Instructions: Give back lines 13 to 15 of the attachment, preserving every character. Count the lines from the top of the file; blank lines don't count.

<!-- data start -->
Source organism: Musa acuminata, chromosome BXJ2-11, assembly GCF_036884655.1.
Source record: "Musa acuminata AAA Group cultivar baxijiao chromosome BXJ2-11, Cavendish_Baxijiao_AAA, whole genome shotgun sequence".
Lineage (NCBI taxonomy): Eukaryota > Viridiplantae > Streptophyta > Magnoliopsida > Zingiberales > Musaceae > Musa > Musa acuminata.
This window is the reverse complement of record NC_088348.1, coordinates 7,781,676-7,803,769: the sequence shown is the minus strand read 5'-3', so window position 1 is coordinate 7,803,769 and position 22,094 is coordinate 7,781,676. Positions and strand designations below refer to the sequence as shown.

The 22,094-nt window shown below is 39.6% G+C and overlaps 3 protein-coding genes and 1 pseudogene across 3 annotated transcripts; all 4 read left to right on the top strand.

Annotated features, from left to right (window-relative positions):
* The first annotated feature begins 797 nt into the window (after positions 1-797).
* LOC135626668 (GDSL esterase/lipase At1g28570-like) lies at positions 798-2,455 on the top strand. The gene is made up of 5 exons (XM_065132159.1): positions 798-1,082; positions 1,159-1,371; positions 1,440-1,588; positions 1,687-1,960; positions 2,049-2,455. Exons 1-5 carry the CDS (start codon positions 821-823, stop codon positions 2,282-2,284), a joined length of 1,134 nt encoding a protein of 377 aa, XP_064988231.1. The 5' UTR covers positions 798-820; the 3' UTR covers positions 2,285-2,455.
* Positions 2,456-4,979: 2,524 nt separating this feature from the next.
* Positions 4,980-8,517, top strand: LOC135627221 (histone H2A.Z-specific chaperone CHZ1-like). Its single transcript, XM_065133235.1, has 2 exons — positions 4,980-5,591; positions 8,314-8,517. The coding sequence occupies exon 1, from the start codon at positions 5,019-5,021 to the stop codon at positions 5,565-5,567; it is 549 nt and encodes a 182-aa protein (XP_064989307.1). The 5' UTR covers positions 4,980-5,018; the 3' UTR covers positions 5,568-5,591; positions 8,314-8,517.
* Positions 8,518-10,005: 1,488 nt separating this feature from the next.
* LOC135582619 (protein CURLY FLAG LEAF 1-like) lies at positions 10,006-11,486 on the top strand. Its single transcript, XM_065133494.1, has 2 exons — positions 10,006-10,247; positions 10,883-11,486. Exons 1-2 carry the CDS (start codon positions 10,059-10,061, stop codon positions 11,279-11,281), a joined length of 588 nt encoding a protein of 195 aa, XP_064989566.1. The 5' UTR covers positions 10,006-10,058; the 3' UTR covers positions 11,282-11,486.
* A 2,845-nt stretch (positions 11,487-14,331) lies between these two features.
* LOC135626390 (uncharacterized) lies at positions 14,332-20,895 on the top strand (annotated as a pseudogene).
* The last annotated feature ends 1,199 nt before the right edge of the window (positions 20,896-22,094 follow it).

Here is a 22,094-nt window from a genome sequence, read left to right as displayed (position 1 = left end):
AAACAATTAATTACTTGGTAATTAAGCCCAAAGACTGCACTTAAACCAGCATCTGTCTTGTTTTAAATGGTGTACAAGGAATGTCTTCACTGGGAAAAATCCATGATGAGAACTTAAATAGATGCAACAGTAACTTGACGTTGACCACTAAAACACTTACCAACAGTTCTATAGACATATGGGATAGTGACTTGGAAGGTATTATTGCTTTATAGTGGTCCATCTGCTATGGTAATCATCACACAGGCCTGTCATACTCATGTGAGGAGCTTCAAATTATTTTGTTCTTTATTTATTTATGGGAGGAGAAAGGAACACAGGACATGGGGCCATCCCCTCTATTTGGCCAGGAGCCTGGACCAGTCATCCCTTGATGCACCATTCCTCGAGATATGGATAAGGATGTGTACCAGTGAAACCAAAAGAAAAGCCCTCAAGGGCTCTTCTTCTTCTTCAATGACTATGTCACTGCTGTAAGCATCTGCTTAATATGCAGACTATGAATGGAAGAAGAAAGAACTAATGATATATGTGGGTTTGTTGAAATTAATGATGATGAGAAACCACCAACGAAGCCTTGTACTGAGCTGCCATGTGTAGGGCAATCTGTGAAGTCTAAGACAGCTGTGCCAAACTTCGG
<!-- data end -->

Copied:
* A 2,845-nt stretch (positions 11,487-14,331) lies between these two features.
* LOC135626390 (uncharacterized) lies at positions 14,332-20,895 on the top strand (annotated as a pseudogene).
* The last annotated feature ends 1,199 nt before the right edge of the window (positions 20,896-22,094 follow it).